Peyton Manning is the only five-time MVP in NFL history, one of the faces of the league and, at 39, the oldest starting quarterback to lead a team to the Super Bowl.
Slowed by age and injury, he is no longer the record-breaking passer he once was. Most folks figure Manning's fourth Super Sunday appearance will be his last game as a pro.
Cam Newton is at the opposite end of his career, just 26, making his debut in the big game. He also is expected to earn MVP honors for the first time, part of a new breed of dual-threat QBs as good at running as they are at throwing.
For the next two weeks, until Manning's AFC champion Denver Broncos (14-4) play Newton's NFC champion Carolina Panthers (17-1) for the Lombardi Trophy in Santa Clara, California, on Feb. 7, most of the focus will be on the two quarterbacks who were No. 1 overall draft picks 13 years apart.
"Oh, wow," said Newton, whose Panthers opened as 4-point favorites with most bookmakers. "Playing `The Sheriff."'
That is a reference to Manning, who is 1-2 in past Super Bowls. He won a championship with the Indianapolis Colts in 2007, lost with the Colts in 2010, and lost again with the Broncos in 2014.
But this is a different version of Manning.
Yes, he's still as good as anyone at diagnosing defenses and changing things up -- or appearing to, anyway -- at the line of scrimmage.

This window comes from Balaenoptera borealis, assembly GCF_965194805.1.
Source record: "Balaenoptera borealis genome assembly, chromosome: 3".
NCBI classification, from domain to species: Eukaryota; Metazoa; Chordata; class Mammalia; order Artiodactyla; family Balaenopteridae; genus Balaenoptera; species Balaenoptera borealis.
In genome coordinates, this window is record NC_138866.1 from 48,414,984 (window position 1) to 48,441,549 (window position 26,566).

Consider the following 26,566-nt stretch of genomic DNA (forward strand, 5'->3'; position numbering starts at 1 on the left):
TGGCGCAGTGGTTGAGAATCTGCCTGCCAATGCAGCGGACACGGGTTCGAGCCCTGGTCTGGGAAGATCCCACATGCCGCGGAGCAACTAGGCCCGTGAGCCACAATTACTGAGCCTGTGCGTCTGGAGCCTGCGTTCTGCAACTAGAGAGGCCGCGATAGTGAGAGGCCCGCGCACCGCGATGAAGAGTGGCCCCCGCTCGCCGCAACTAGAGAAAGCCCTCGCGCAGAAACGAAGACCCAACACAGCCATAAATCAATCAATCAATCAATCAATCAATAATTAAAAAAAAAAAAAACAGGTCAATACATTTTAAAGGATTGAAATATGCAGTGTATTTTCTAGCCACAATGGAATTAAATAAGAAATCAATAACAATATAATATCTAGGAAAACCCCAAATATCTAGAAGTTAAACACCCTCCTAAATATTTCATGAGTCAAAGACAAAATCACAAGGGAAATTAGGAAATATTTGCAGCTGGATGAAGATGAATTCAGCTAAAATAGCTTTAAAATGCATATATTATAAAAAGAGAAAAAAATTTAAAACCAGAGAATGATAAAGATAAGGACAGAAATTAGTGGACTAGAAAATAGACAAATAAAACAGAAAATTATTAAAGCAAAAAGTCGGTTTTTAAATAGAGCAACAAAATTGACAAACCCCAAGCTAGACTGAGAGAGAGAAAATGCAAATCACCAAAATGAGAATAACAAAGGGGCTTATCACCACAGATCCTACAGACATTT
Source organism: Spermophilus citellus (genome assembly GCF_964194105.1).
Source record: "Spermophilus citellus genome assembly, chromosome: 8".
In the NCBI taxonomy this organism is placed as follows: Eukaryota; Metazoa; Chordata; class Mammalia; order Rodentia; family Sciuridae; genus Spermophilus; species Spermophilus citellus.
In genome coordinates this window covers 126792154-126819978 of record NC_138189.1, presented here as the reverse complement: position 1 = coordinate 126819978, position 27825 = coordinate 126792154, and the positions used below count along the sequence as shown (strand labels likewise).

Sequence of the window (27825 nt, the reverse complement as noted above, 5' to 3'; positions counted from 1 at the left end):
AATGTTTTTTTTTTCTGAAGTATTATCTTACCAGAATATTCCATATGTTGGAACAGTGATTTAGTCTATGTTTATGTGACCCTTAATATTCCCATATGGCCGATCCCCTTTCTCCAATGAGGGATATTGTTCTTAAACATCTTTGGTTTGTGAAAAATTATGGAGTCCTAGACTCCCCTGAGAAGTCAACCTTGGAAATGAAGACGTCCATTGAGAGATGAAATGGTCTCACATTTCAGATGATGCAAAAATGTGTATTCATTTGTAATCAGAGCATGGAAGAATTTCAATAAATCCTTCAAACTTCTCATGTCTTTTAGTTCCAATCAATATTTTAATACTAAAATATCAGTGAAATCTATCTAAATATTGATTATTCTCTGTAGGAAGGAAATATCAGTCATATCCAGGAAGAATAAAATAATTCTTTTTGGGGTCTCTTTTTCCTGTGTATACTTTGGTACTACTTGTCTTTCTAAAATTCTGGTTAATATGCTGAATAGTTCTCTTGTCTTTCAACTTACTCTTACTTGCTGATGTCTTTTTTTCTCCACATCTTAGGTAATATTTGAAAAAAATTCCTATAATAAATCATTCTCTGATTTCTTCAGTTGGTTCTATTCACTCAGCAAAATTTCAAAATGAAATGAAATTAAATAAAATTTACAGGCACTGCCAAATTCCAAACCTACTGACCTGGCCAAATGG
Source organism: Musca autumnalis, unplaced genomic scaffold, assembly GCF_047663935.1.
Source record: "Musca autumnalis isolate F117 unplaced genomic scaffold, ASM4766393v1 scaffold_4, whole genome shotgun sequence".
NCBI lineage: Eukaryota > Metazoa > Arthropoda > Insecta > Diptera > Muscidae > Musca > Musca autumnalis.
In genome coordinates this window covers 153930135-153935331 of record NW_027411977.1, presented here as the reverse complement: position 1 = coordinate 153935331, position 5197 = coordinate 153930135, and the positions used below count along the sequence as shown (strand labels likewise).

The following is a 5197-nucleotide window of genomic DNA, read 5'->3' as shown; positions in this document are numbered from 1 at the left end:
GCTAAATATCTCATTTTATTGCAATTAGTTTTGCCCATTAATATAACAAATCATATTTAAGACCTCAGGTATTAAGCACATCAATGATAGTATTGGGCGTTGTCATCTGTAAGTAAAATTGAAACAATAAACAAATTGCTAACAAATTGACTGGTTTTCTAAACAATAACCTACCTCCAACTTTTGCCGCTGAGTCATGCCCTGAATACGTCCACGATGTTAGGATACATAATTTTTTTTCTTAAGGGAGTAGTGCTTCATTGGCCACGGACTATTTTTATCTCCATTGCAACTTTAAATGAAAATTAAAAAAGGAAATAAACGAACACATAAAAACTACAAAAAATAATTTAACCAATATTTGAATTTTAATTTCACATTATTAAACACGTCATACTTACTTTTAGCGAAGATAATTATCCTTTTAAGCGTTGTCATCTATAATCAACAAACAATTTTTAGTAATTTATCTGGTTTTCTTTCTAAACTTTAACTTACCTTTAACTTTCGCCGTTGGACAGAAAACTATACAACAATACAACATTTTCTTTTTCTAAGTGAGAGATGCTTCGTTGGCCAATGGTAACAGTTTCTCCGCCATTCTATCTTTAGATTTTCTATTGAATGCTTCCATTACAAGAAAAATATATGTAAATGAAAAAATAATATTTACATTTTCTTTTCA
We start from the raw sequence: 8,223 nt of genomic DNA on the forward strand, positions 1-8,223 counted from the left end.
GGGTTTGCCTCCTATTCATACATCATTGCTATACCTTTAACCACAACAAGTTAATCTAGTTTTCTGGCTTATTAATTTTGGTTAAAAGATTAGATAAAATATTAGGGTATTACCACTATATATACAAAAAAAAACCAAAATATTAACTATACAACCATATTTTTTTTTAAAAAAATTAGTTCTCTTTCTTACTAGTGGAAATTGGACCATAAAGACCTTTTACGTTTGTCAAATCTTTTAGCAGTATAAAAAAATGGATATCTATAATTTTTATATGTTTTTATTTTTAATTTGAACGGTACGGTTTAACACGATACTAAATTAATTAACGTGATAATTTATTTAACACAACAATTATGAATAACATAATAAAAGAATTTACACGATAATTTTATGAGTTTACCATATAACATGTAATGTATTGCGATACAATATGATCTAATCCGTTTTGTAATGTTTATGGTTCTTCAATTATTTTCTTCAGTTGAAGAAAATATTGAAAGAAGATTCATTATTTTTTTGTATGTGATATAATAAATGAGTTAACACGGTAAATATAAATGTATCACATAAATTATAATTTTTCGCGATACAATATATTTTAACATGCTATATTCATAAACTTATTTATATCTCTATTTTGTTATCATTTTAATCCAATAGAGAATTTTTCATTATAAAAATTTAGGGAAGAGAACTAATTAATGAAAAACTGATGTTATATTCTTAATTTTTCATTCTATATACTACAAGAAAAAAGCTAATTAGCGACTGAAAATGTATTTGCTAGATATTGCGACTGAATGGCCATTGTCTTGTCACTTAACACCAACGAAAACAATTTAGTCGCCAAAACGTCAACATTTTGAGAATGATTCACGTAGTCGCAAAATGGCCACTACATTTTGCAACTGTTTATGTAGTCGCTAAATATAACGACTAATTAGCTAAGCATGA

Yes, he's still out there yelling "Omaha!"
"He most certainly is a Hall of Famer," Panthers coach Ron Rivera said.
But Manning is not quite as capable as he was, once upon a time, when it comes to putting the football exactly where he wants it, especially on deep routes.
This has hardly been a record-setting season for Manning -- or, until now, one worth remembering. Overall, the bad far outweighed the good, including one game with a passer rating of 0.0, 17 interceptions to only nine touchdown passes in the regular season, being sidelined for six weeks with a series of injuries, getting relegated to backup duty in the NFL for the first time, and vehemently denying a report linking Manning's wife to the banned drug HGH.
"My role has been different and my contributions are different," Manning said. "But I'm fortunate and grateful that I have the opportunity to contribute still, in some way. And it's a great honor to be going back to the Super Bowl."